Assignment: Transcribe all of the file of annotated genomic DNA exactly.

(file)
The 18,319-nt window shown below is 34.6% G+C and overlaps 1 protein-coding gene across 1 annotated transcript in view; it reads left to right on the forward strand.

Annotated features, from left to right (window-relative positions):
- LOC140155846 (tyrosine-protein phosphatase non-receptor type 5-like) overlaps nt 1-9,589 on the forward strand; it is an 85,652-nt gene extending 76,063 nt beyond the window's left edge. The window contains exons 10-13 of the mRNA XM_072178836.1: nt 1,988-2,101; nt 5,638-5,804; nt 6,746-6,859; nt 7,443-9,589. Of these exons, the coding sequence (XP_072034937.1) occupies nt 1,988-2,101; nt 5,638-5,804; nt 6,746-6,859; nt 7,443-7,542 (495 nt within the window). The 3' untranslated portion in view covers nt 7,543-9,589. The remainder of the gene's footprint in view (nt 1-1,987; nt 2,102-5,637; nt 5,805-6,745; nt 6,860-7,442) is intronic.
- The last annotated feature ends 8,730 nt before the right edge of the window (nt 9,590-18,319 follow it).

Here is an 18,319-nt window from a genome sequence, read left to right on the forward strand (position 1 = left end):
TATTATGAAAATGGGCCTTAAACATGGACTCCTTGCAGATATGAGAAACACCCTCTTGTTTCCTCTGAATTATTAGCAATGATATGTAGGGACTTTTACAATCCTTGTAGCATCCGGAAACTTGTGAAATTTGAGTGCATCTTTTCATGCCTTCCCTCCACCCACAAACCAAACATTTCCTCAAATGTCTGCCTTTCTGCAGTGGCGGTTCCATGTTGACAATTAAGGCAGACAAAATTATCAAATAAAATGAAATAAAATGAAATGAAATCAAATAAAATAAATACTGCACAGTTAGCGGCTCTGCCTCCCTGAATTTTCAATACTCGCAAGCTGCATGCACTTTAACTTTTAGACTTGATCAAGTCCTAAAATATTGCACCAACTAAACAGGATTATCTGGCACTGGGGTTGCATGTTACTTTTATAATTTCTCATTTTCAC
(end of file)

The 18,319-nt window shown below is 34.6% G+C and overlaps 1 protein-coding gene across 1 annotated transcript in view; it reads left to right on the forward strand.

Annotated features, from left to right (window-relative positions):
- LOC140155846 (tyrosine-protein phosphatase non-receptor type 5-like) overlaps nt 1-9,589 on the forward strand; it is an 85,652-nt gene extending 76,063 nt beyond the window's left edge. The window contains exons 10-13 of the mRNA XM_072178836.1: nt 1,988-2,101; nt 5,638-5,804; nt 6,746-6,859; nt 7,443-9,589. Of these exons, the coding sequence (XP_072034937.1) occupies nt 1,988-2,101; nt 5,638-5,804; nt 6,746-6,859; nt 7,443-7,542 (495 nt within the window). The 3' untranslated portion in view covers nt 7,543-9,589. The remainder of the gene's footprint in view (nt 1-1,987; nt 2,102-5,637; nt 5,805-6,745; nt 6,860-7,442) is intronic.
- The last annotated feature ends 8,730 nt before the right edge of the window (nt 9,590-18,319 follow it).

Here is an 18,319-nt window from a genome sequence, read left to right on the forward strand (position 1 = left end):
TATTATGAAAATGGGCCTTAAACATGGACTCCTTGCAGATATGAGAAACACCCTCTTGTTTCCTCTGAATTATTAGCAATGATATGTAGGGACTTTTACAATCCTTGTAGCATCCGGAAACTTGTGAAATTTGAGTGCATCTTTTCATGCCTTCCCTCCACCCACAAACCAAACATTTCCTCAAATGTCTGCCTTTCTGCAGTGGCGGTTCCATGTTGACAATTAAGGCAGACAAAATTATCAAATAAAATGAAATAAAATGAAATGAAATCAAATAAAATAAATACTGCACAGTTAGCGGCTCTGCCTCCCTGAATTTTCAATACTCGCAAGCTGCATGCACTTTAACTTTTAGACTTGATCAAGTCCTAAAATATTGCACCAACTAAACAGGATTATCTGGCACTGGGGTTGCATGTTACTTTTATAATTTCTCATTTTCAC